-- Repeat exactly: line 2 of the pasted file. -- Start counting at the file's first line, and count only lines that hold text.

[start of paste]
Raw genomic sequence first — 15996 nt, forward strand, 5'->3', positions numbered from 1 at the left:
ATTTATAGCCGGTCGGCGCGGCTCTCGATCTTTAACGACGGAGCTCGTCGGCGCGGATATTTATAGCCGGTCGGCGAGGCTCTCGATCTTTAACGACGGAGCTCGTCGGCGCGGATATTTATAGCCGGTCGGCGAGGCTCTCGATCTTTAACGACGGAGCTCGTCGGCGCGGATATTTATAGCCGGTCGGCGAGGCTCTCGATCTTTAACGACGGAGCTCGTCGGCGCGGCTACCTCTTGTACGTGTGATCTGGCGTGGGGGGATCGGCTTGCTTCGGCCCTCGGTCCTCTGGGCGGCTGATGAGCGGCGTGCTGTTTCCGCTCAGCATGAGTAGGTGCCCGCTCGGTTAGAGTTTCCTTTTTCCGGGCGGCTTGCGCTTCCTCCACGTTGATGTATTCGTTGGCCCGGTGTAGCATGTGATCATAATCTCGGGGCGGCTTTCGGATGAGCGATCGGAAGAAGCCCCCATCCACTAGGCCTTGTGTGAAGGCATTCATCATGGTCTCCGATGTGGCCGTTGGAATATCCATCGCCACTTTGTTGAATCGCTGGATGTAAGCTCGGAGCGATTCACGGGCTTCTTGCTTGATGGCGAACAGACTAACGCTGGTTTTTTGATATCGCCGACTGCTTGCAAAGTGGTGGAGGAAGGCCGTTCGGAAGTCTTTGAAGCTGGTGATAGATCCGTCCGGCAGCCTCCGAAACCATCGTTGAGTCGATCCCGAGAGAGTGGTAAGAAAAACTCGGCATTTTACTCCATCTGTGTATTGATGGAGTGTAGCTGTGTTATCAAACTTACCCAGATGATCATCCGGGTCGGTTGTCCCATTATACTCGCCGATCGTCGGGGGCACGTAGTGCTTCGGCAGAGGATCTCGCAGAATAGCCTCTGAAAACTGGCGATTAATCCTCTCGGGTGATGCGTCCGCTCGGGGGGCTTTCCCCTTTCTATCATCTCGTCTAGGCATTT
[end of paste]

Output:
ATTTATAGCCGGTCGGCGCGGCTCTCGATCTTTAACGACGGAGCTCGTCGGCGCGGATATTTATAGCCGGTCGGCGAGGCTCTCGATCTTTAACGACGGAGCTCGTCGGCGCGGATATTTATAGCCGGTCGGCGAGGCTCTCGATCTTTAACGACGGAGCTCGTCGGCGCGGATATTTATAGCCGGTCGGCGAGGCTCTCGATCTTTAACGACGGAGCTCGTCGGCGCGGCTACCTCTTGTACGTGTGATCTGGCGTGGGGGGATCGGCTTGCTTCGGCCCTCGGTCCTCTGGGCGGCTGATGAGCGGCGTGCTGTTTCCGCTCAGCATGAGTAGGTGCCCGCTCGGTTAGAGTTTCCTTTTTCCGGGCGGCTTGCGCTTCCTCCACGTTGATGTATTCGTTGGCCCGGTGTAGCATGTGATCATAATCTCGGGGCGGCTTTCGGATGAGCGATCGGAAGAAGCCCCCATCCACTAGGCCTTGTGTGAAGGCATTCATCATGGTCTCCGATGTGGCCGTTGGAATATCCATCGCCACTTTGTTGAATCGCTGGATGTAAGCTCGGAGCGATTCACGGGCTTCTTGCTTGATGGCGAACAGACTAACGCTGGTTTTTTGATATCGCCGACTGCTTGCAAAGTGGTGGAGGAAGGCCGTTCGGAAGTCTTTGAAGCTGGTGATAGATCCGTCCGGCAGCCTCCGAAACCATCGTTGAGTCGATCCCGAGAGAGTGGTAAGAAAAACTCGGCATTTTACTCCATCTGTGTATTGATGGAGTGTAGCTGTGTTATCAAACTTACCCAGATGATCATCCGGGTCGGTTGTCCCATTATACTCGCCGATCGTCGGGGGCACGTAGTGCTTCGGCAGAGGATCTCGCAGAATAGCCTCTGAAAACTGGCGATTAATCCTCTCGGGTGATGCGTCCGCTCGGGGGGCTTTCCCCTTTCTATCATCTCGTCTAGGCATTT